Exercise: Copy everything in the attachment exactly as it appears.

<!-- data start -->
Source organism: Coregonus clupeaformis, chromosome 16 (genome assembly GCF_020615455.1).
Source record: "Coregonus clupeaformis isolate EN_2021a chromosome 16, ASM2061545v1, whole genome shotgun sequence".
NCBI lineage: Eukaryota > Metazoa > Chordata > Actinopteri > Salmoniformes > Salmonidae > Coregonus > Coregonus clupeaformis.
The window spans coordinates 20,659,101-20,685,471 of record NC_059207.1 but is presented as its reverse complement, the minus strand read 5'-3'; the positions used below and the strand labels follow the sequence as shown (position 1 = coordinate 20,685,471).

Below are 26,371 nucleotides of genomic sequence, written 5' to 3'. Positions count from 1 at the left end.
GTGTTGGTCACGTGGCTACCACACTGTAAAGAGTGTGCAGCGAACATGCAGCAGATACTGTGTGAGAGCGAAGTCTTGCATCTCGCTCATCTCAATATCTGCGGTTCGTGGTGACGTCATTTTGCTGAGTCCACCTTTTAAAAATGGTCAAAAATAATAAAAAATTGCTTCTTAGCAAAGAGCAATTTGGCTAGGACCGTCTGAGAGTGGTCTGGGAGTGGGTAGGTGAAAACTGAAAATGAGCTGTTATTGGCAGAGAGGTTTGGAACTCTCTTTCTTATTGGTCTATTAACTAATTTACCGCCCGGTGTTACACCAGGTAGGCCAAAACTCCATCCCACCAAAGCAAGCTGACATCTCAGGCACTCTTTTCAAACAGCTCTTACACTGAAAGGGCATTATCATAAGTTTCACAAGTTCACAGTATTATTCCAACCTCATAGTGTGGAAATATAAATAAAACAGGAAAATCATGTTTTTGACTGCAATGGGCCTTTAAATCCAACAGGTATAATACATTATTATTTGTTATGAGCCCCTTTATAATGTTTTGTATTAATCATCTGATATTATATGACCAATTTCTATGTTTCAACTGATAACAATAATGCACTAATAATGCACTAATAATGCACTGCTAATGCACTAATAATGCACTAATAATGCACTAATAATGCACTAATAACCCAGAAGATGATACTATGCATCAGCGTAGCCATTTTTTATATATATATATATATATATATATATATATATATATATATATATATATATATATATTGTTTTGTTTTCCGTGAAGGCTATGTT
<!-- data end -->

Source organism: Coregonus clupeaformis, chromosome 16 (genome assembly GCF_020615455.1).
Source record: "Coregonus clupeaformis isolate EN_2021a chromosome 16, ASM2061545v1, whole genome shotgun sequence".
NCBI lineage: Eukaryota > Metazoa > Chordata > Actinopteri > Salmoniformes > Salmonidae > Coregonus > Coregonus clupeaformis.
The window spans coordinates 20,659,101-20,685,471 of record NC_059207.1 but is presented as its reverse complement, the minus strand read 5'-3'; the positions used below and the strand labels follow the sequence as shown (position 1 = coordinate 20,685,471).

Below are 26,371 nucleotides of genomic sequence, written 5' to 3'. Positions count from 1 at the left end.
GTGTTGGTCACGTGGCTACCACACTGTAAAGAGTGTGCAGCGAACATGCAGCAGATACTGTGTGAGAGCGAAGTCTTGCATCTCGCTCATCTCAATATCTGCGGTTCGTGGTGACGTCATTTTGCTGAGTCCACCTTTTAAAAATGGTCAAAAATAATAAAAAATTGCTTCTTAGCAAAGAGCAATTTGGCTAGGACCGTCTGAGAGTGGTCTGGGAGTGGGTAGGTGAAAACTGAAAATGAGCTGTTATTGGCAGAGAGGTTTGGAACTCTCTTTCTTATTGGTCTATTAACTAATTTACCGCCCGGTGTTACACCAGGTAGGCCAAAACTCCATCCCACCAAAGCAAGCTGACATCTCAGGCACTCTTTTCAAACAGCTCTTACACTGAAAGGGCATTATCATAAGTTTCACAAGTTCACAGTATTATTCCAACCTCATAGTGTGGAAATATAAATAAAACAGGAAAATCATGTTTTTGACTGCAATGGGCCTTTAAATCCAACAGGTATAATACATTATTATTTGTTATGAGCCCCTTTATAATGTTTTGTATTAATCATCTGATATTATATGACCAATTTCTATGTTTCAACTGATAACAATAATGCACTAATAATGCACTAATAATGCACTGCTAATGCACTAATAATGCACTAATAATGCACTAATAATGCACTAATAACCCAGAAGATGATACTATGCATCAGCGTAGCCATTTTTTATATATATATATATATATATATATATATATATATATATATATATATATATATATATTGTTTTGTTTTCCGTGAAGGCTATGTT